Trade Show Set Up Secrets – Make it Easier!

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Multi Quad 20×20 Island Trade Show Booth

Setting up your exhibit can be one of the most challenging aspects of working a trade show. There are myriad problems to deal with, people to corral, packages to wrangle and frustrations aplenty. I thought it would be a good idea to revisit some of the ways you can make this part of your job a little less hair raising and hectic.

Let’s start with the most important thing you can do to make your set up process easier, along with virtually every aspect of working the show. It’s no big secret, and it’s available for every show where you exhibit. What is it?

It’s the show kit, also known as the show manual (because they used to be actual three ring binders). Now they’re almost always provided in digital format, but they still have everything you’ll need to make show set up go smoothly.

The MOST important thing you can do to make your trade show booth setup go smoothly is simply to invest the time in reading through the kit, because it includes things like shipping deadlines, show hours, set up and tear down times and regulations, and other matters that can affect everything from the size of your booth to your final bill at the show. There are deadlines for everything, and beating the deadlines saves you money, while missing deadlines not only costs you cash—it complicates things exponentially.

To avoid getting sent from desk to desk on set-up day, make sure you’ve ordered everything ahead of time. It’s not that the show decorators are trying to give you the run around; it’s just that each desk is there for a specific purpose, and they can’t help you with everything you might need. Again, making all your plans in advance will make your show go much easier, and cut down on the grey hairs that are part and parcel of trade show life.

wave-interactive-monitor-display

Wave Interactive Trade Show Displays Now Available with shipping case!

From my own experience, and from talking with other show decorators, we’ve come up with the biggest problems exhibitors create for themselves on site:

Exhibitors who don’t read the rules and try to save money by bringing their booth in themselves, instead of delivering it to the show’s official shipping contractor. What these exhibitors don’t know is that there’s usually a minimum charge for shipping, even if you do try to bring your own booth into the exhibit hall.

Exhibitors who don’t know the differences between union and non-union shows. There is a world of difference, and you can get yourself in a huge amount of trouble by ignoring the rules. For example, at a non-union show, you can bring your own portable exhibit in through the front doors (not the loading dock) yourself. Try to do that at a union show, and you may be surprised by the consequences. I’ve seen a forklift “accidentally” knock a hole in a booth where the exhibitor had done things without union supervision. I’m not saying you’ll have the same problem, but it’s just wise to play by the rules.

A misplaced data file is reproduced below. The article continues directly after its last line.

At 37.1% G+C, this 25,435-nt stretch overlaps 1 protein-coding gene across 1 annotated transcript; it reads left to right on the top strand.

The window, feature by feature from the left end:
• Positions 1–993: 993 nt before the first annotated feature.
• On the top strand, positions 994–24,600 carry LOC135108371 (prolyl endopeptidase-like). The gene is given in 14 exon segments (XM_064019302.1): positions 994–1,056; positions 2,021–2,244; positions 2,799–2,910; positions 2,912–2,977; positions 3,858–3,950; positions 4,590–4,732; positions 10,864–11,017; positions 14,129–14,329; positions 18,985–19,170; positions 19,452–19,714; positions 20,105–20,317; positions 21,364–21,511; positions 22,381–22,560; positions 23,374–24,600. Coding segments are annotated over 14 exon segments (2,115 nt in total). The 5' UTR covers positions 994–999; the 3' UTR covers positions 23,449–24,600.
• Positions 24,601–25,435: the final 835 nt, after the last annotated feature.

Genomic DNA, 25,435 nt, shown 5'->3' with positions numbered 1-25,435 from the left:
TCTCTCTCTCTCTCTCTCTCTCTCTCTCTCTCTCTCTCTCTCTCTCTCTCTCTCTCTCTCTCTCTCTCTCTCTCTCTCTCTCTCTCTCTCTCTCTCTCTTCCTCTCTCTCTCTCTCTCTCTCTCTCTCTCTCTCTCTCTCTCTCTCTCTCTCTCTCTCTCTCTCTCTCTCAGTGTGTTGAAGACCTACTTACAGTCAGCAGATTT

Exhibitors who don’t know the verbiage involved in ordering electrical connections. Well before the show, determine what elements of your exhibit will need power (computers, monitors, flat screen, badge scanner, etc.) and figure out the power requirements. Add a little to this number in case someone wants to plug ion a laptop or something, and write that total on your order form.

• Exhibitors who don’t prepare for the add-ons that are necessary for a successful exhibit. The list of add-ons can be long and involved, because there’s more to pulling off a successful exhibit than just showing up with your crates. Chances are you may need pipe and drape, trash cans, carpet, tables and chairs, signage and other things that are provided by the show decorator. Again, this is all in the show kit, and proper pre-planning can assure that everything you need will be there in your booth when you need it.

• Exhibitors who don’t consolidate their shipments. By placing everything on one wrapped skid, you’ll be assured that your exhibit arrives safely and on time. The most important caveat is not to ship anything unprotected, as the shipping process can be very hard on what’s being transported. It’s not just in one truck and out at the loading dock. Your shipment could make several truck changes en route. And if things aren’t carefully wrapped, each one of these stops is a chance for something to get lost or damaged. Plus, everything that’s not consolidated is going to incur additional shipping charges.

*added 3/7/2015 – We noticed this great video posted on youtube by TS CREW, and are adding it to this post with their permission.

Remember, your exhibit company is your friend. We’re in this business 24/7 and we know the rules, as well as the people who can help you pull off a successful exhibit. Work with your exhibit house throughout the process, and you’ll avoid headaches and heartaches. Chances are, your exhibit house even has a special phone number that can put you in touch with help whenever you need it.

Don’t go into an exhibit hall without the necessary preparation and planning. Let us help by walking you through the process, helping you fill out the forms and double-checking that everything is in order. That’s what a great exhibit company does for its customers, and that’s what we do at American Image Displays. If you aren’t getting that kind of support from your exhibit company, call us and let us show you how we can be the partner you need in the exhibit business. For more information, call (425) 556-9511 or email [email protected]